Richard Prince Helps Journalists Set High Bar

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By Jackie Jones
Wednesday, 09 February 2011

Richard Prince is a firm believer in the power of journalism to make change. And it doesn’t have to necessarily be difficult.

“Just asking the question can cause change,” said Prince, author of Journal-isms, an online column published three days a week on the Maynard Institute for Journalism Education’s website. His dispatches are widely considered must-reading for African-American journalists in particular, but for other journalists of color - and mainstream ones also.Richard Prince

“In Congress," Prince continued, "a committee was having a hearing (to determine) should government interfere and try to save newspapers, but they didn’t have any black folks on the panel.”

Prince recalled how he called the office of the congresswoman chairing the committee and said to an aide, “I don’t see any black people (on the list of journalists scheduled to testify). Do you intend to invite any?' And the aide said, ‘we’ll get back to you.’”

Later that day, Denise Rolark Barnes, owner of The Washington Informer, a black newspaper based in Washington, D.C., had been added to the panel.

“It’s very thrilling to know you can have an impact,” Prince said.

The veteran journalist started the Journal-isms column in the 1990s while co-editor of the NABJ Journal, the monthly newsletter of the National Association of Black Journalists.

“NABJ Journal was a newspaper at that time, and the column provided an up-to-the-minute element that made people read AND talk about it,” Betty Anne Williams, a former Associated Press reporter who is now communications director for the Joint Center for Political and Economic Studies, said in an e-mail interview.

“The column was a natural extension of Richard's journalistic personality. He would get answers to questions that inquiring minds wanted to know, and he would he get those answers before everyone else,” said Williams, who co-edited the column with Prince in its early stages. “Richard has a burning desire to let the world know what he has found out, and that makes him something of a super sleuth. He goes to great lengths to get answers.”

“When the Internet came along,” Prince said, “Dori Maynard was looking for something to draw traffic to the Maynard Institute, and it’s gone from these little briefs to a full-blown column.”

Among mainstream journalists, a column by media critic Jim Romenesko has become a staple about the news industry. In many ways, Journal-isms serves a similar purpose, only for and about people of color.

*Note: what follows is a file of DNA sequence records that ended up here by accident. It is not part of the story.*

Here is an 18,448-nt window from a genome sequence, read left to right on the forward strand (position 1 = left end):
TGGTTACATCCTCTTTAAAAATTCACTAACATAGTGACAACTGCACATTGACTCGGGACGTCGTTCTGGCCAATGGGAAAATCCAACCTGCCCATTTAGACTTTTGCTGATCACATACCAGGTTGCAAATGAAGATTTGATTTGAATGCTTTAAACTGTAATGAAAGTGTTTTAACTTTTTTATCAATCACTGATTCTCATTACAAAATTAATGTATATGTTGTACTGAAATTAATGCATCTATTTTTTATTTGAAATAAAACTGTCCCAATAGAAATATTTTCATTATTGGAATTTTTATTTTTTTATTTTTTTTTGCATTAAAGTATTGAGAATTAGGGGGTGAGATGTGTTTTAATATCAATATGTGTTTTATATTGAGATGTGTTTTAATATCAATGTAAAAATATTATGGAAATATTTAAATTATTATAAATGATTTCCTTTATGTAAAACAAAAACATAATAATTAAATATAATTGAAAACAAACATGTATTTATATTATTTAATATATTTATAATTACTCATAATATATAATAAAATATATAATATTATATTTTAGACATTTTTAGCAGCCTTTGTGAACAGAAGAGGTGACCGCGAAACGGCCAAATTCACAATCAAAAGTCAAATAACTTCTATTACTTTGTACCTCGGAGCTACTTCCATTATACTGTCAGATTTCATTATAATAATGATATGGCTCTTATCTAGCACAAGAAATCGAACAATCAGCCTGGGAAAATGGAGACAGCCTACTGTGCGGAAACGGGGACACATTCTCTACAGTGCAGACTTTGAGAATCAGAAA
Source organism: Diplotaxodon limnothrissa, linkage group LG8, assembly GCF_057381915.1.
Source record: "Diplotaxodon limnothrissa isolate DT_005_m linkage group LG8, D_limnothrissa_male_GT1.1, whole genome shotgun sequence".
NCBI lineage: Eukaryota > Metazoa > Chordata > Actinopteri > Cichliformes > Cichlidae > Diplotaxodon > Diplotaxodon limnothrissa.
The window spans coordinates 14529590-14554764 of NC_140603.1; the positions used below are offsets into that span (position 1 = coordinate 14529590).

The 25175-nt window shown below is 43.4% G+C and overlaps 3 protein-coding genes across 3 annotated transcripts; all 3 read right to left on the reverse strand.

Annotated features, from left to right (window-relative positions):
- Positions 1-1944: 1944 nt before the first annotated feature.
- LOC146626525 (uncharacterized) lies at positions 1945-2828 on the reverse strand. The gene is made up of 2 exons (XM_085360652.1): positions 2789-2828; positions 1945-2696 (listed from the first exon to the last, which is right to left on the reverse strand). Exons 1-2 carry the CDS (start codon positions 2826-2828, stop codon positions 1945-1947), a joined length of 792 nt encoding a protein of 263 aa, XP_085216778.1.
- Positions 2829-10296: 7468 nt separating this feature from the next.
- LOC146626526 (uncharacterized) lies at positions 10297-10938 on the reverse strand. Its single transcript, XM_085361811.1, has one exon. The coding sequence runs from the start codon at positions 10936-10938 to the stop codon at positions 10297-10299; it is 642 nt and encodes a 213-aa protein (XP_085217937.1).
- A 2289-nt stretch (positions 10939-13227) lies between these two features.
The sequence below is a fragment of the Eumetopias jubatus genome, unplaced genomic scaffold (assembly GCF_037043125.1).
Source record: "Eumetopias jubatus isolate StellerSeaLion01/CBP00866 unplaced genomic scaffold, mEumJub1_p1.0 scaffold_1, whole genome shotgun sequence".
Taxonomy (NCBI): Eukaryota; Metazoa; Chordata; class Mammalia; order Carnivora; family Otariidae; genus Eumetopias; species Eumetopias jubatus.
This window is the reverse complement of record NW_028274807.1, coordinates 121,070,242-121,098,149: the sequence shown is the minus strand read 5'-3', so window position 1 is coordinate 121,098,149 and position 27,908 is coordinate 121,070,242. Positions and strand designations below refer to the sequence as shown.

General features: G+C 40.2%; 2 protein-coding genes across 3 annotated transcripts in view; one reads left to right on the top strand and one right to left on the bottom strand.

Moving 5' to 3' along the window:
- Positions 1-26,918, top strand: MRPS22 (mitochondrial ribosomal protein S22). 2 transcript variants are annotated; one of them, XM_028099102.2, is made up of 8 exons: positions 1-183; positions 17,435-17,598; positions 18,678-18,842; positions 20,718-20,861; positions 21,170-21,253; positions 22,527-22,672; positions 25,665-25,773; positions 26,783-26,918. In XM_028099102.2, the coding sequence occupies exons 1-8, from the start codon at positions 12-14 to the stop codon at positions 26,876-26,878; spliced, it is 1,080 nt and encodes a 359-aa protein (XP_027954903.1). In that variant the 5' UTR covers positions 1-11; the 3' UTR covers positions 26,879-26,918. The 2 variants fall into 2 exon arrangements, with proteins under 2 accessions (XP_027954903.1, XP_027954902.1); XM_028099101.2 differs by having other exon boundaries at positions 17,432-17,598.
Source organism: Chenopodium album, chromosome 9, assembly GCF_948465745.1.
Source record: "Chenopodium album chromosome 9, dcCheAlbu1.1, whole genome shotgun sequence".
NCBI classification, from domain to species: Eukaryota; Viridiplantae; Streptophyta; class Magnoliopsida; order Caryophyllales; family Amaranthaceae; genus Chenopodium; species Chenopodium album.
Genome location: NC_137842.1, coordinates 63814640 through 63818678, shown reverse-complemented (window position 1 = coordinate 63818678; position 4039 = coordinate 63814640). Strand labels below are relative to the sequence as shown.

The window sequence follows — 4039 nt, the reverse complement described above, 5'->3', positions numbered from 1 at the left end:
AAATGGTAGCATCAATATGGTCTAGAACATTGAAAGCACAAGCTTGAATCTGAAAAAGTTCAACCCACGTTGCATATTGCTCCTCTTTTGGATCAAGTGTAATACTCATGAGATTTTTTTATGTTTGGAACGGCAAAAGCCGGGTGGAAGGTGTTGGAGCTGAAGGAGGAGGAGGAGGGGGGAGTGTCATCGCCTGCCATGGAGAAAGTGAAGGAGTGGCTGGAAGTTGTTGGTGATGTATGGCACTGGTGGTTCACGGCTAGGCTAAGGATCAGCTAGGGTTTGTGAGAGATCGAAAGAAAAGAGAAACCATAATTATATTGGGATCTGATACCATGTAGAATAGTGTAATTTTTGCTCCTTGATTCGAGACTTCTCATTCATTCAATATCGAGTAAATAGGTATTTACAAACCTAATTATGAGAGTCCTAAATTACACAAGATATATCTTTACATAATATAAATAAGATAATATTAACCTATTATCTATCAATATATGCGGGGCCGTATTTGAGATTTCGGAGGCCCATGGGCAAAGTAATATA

“That’s why we started it, actually,” said Maynard, president of the journalism training institute based in Oakland, California. “I was so disturbed by Romenesko. There was never any notice of people of color.”

Maynard cited a major promotion for NBC executive Paula Madison, a black woman, that never appeared in Romenesko’s column, even though, she said, “I know people sent him the links.”

Then there was author Alisa Valdes-Rodriguez’s now-infamous 3,400-word resignation letter to The Los Angeles Times in 2001 that called the newspaper’s diversity efforts and coverage into question.

“Her resignation letter went all around and just made e-mails everywhere," said Maynard. "It took Romenesko a month to six weeks to catch up.”

Those examples, she said, “show you how many people are being left out of the coverage. Then it turns out that the person who was critiquing the coverage was leaving out the same people.”

“(Prince’s) column began as a sort of people watch and became much more once Richard began producing it as a stand-alone item. He has claimed the whole world of what we call diversity as his beat, writing about and keeping track of developments about African-Americans, Latinos, Asian-Americans, Native Americans and the LGBT community that might otherwise go unreported,” Williams said.

The change in technology - including the explosion of blogs, viral videos, Twitter and tabloid gossip-as-news where being first is of the essence - has changed the face of journalism, and not always for the better, Prince maintains.

“The reason you become a journalist is to afflict the comfortable and comfort the afflicted,” he said, expressing concern that the motivation for today's reporters had changed.

“People are interested in whatever they believe will advance their careers. They don’t think there’s any career investment. Something like that is a proportion of commitment,” Prince said.

But he doesn’t blame technology solely, as much as the reliance on it, which discourages the deep reporting that brings fresh perspectives to the news.

“In the traditional media, the stories we read aren't always the story. We need to make sure that it's not the same way in the new media,” Prince told an audience last April when he received the Robert G. McGruder Award at Kent State University, which recognizes the accomplishments of media professionals who encourage diversity in the field of journalism.

Prince’s efforts have been applauded by those called on the carpet, as well as those who benefitted from attention they might otherwise not have received.

After reading a May 2009 Journal-isms item titled "Think Twice About Using Term 'Reverse Discrimination,'” which described how the term was being loosely - and inaccurately – thrown around, a television critic wrote to Prince: “I appreciate the info, Richard, and I'll refrain from using that term in the future.”

“When we were producing NABJ Journal, I could not have predicted that the column would evolve into this clear and unique voice that cuts through the din of contemporary media and reminds us of how important inclusiveness is in the journalism of a free society,” Williams told

“Richard's column," she said, "is helping us keep our bearings.”